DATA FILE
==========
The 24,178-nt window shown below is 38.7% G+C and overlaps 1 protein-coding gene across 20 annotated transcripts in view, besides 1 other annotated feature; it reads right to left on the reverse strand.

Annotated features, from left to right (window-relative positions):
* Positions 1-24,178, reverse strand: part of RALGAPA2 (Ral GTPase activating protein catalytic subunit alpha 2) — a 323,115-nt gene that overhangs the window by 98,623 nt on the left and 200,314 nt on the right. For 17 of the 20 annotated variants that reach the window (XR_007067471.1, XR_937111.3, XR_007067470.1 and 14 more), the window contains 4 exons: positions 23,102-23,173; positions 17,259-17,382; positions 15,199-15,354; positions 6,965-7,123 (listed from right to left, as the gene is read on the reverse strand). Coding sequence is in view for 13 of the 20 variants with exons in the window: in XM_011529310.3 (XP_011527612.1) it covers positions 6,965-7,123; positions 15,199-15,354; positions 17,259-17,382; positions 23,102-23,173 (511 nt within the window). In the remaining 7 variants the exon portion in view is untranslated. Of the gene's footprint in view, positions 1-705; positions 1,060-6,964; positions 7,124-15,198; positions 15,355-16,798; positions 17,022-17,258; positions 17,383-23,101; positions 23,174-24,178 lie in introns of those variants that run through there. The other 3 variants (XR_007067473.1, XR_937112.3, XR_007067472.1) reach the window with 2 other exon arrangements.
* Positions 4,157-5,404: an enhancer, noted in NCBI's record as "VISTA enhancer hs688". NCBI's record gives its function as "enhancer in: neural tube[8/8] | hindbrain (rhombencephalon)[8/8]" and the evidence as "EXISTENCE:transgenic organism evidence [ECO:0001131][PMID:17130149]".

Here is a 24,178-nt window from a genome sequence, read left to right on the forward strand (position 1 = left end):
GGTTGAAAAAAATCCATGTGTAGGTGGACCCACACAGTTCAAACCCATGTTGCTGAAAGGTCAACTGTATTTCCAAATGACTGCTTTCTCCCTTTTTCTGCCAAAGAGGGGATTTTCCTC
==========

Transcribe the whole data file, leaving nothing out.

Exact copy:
The 24,178-nt window shown below is 38.7% G+C and overlaps 1 protein-coding gene across 20 annotated transcripts in view, besides 1 other annotated feature; it reads right to left on the reverse strand.

Annotated features, from left to right (window-relative positions):
* Positions 1-24,178, reverse strand: part of RALGAPA2 (Ral GTPase activating protein catalytic subunit alpha 2) — a 323,115-nt gene that overhangs the window by 98,623 nt on the left and 200,314 nt on the right. For 17 of the 20 annotated variants that reach the window (XR_007067471.1, XR_937111.3, XR_007067470.1 and 14 more), the window contains 4 exons: positions 23,102-23,173; positions 17,259-17,382; positions 15,199-15,354; positions 6,965-7,123 (listed from right to left, as the gene is read on the reverse strand). Coding sequence is in view for 13 of the 20 variants with exons in the window: in XM_011529310.3 (XP_011527612.1) it covers positions 6,965-7,123; positions 15,199-15,354; positions 17,259-17,382; positions 23,102-23,173 (511 nt within the window). In the remaining 7 variants the exon portion in view is untranslated. Of the gene's footprint in view, positions 1-705; positions 1,060-6,964; positions 7,124-15,198; positions 15,355-16,798; positions 17,022-17,258; positions 17,383-23,101; positions 23,174-24,178 lie in introns of those variants that run through there. The other 3 variants (XR_007067473.1, XR_937112.3, XR_007067472.1) reach the window with 2 other exon arrangements.
* Positions 4,157-5,404: an enhancer, noted in NCBI's record as "VISTA enhancer hs688". NCBI's record gives its function as "enhancer in: neural tube[8/8] | hindbrain (rhombencephalon)[8/8]" and the evidence as "EXISTENCE:transgenic organism evidence [ECO:0001131][PMID:17130149]".

Here is a 24,178-nt window from a genome sequence, read left to right on the forward strand (position 1 = left end):
GGTTGAAAAAAATCCATGTGTAGGTGGACCCACACAGTTCAAACCCATGTTGCTGAAAGGTCAACTGTATTTCCAAATGACTGCTTTCTCCCTTTTTCTGCCAAAGAGGGGATTTTCCTC